There’s nothing stronger than the will to persevere. Just ask Jeff Henderson, a former drug dealer and convicted felon who went on to become an award-winning chef, renowned public speaker, bestselling author and reality television star. In this interview, “Chef Jeff” talks about his transformative journey, overcoming life’s obstacles and the importance of pursuing your passions at all costs.
You spent your teenage years dealing drugs on the streets of California, USA, only to find yourself in prison for nearly a de- cade. What did those 10 years of incarceration teach you?
JH: Prison, or what I like to call ‘Federal University,’ was where I discovered my full potential. I was born again, and discovered new ways to apply myself. When I was dealing crack cocaine on the streets, I learned a lot about managing, delegating and marketing your product … but it was in the wrong environment. Prison opened my eyes to a bigger world and taught me how to harness my skills in a more constructive and positive way. In those 10 years, I built relationships with people outside of my culture: former judges, Wall Street brokers, CEOs and presidents of businesses. By tapping into their experiences, I was given a global view on life and business, and I turned that into a vision.
While in prison, you discovered a passion for cooking and began to turn your life around. In what way was cooking your saving grace?
JH: In prison, I had so much time to study and clean my mind out. I built relationships with the smartest people and learned how to leverage the opportunities given to me. For punishment one day, I was put on pots-and-pans duty in the kitchen, where I tried my hand at cooking. Cooking helped pass the time, and it gave me a chance to put all of my energy into something positive for a change. I got to be really good at it, and was inventive with what little we had. When I left prison, food served as my bridge back into society. I took my newfound passion and knowledge, and applied it to the real world.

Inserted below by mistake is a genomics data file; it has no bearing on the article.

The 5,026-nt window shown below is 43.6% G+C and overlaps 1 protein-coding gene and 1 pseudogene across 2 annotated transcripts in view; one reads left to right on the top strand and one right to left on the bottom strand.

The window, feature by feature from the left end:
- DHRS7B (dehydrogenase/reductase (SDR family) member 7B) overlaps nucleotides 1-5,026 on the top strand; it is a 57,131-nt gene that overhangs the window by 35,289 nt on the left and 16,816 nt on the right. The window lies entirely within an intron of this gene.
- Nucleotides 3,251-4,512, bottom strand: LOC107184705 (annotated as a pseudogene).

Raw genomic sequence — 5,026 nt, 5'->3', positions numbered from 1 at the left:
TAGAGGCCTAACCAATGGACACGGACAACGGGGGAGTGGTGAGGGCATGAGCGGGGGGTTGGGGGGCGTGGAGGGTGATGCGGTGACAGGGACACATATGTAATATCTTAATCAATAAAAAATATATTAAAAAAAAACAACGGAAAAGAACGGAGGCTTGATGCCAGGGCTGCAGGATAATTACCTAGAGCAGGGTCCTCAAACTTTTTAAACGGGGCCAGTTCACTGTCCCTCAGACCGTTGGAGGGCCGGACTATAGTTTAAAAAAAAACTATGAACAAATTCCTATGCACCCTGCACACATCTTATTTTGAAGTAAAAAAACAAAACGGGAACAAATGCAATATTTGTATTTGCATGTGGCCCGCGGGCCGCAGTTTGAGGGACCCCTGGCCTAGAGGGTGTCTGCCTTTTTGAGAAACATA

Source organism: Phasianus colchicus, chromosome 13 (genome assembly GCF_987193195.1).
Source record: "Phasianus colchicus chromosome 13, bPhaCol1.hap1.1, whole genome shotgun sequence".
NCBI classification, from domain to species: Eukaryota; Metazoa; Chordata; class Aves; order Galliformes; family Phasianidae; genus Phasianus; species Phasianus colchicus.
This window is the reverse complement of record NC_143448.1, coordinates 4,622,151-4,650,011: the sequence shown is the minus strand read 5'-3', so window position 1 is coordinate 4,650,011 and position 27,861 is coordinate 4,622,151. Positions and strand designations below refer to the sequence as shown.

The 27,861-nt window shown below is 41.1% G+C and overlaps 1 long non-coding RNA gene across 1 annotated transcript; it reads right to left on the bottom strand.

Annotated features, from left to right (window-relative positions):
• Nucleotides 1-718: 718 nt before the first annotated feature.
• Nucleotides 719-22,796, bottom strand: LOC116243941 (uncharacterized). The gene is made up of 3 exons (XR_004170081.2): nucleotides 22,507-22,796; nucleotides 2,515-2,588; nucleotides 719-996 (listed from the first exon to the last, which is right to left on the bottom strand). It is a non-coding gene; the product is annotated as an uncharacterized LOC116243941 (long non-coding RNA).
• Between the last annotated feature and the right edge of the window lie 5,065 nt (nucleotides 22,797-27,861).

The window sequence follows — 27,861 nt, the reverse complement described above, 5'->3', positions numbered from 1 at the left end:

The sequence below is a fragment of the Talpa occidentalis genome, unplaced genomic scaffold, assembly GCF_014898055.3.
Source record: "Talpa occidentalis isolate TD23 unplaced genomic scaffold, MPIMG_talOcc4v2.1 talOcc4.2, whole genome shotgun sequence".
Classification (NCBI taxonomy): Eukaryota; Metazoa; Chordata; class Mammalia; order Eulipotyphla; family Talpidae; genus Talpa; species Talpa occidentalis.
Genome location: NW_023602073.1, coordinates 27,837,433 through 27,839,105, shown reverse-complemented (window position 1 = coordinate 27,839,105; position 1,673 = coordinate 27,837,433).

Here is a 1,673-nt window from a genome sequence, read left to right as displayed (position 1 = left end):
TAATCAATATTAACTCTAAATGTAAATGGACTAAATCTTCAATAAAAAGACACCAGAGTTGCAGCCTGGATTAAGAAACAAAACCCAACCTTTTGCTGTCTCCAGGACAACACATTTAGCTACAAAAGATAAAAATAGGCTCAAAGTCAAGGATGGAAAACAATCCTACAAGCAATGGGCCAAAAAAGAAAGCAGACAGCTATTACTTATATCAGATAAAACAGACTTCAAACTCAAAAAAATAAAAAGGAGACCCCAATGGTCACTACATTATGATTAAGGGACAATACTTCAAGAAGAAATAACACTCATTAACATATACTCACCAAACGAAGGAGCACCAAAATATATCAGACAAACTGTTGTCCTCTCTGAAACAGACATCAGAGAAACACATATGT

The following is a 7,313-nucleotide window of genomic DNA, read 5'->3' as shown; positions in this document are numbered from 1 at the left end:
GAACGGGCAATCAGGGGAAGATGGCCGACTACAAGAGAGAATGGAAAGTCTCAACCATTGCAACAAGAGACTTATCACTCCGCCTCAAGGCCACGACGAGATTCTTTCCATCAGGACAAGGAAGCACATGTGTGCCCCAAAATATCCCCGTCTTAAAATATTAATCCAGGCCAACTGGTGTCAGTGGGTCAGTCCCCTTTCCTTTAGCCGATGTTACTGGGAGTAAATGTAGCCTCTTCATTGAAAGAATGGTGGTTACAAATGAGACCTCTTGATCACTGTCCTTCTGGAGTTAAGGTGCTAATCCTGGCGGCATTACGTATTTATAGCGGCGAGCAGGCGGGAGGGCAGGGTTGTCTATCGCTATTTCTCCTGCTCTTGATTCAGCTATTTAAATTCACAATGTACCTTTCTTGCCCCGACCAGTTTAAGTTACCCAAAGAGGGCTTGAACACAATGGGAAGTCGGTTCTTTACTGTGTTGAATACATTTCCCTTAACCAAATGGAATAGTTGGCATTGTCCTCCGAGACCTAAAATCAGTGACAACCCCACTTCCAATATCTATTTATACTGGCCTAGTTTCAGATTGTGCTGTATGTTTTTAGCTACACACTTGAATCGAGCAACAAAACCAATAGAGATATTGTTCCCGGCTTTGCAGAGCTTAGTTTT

Having no formal education and a criminal background, you struggled to transition from prison life to professional life. How did you get your foot in the culinary door?
JH: When I got out of prison, it was hard to land a job. I was a convicted felon with no real culinary experience. So, I decided to leverage what I did have—my story—and began to market myself. I wanted to be honest about my experience and transparent about my commitment to the culinary arts. I knew that with little experience and no formal education, I had to stand out. I finally got my shot at a white-table restaurant called Gatsby’s. I started out washing dishes and cooking, and eventually worked my way into the role of executive chef at Café Bellagio and chef de cuisine at Café Logo in Caesar’s Palace in Las Vegas, Nevada, USA. From there, I used my focused passion to propel me to new and exciting opportunities.
You went on to become a leading figure in the culinary industry and a voice of personal transformation. What advice do you have for other people facing unexpected detours?
JH: Before prison, I was a visionary … but I had the wrong vision. Learning the ins and outs of business and finding my focus in cooking gave me the direction I never knew I needed. I’ve seen a lot of things and experienced a lot of challenges, but I always had a focus; I just turned that from a negative into a positive. There are always going to be detours in life, but at the end of the day, it’s your reaction to those challenges that will dictate your success. Anything is possible when you find your passion and commit the time and focus needed to master it.
From earning US$35,000 a week dealing drugs to teaching millions how to cook on the Food Network, you’re a testament to human potential. What would you like people to take away from your journey?
JH: I want them to know that no matter who they are and where they come from, they have the potential to make an impact if they’re passionate about what they do. From a business stand- point, I would say always know your strategies and products— that’s huge. Also, always stay relevant in your space; continue to learn as you go and never stop studying to be the best in your business. If I can go from selling drugs and surviving prison to having my own cooking show and inspiring today’s youth to be chefs, anything is possible.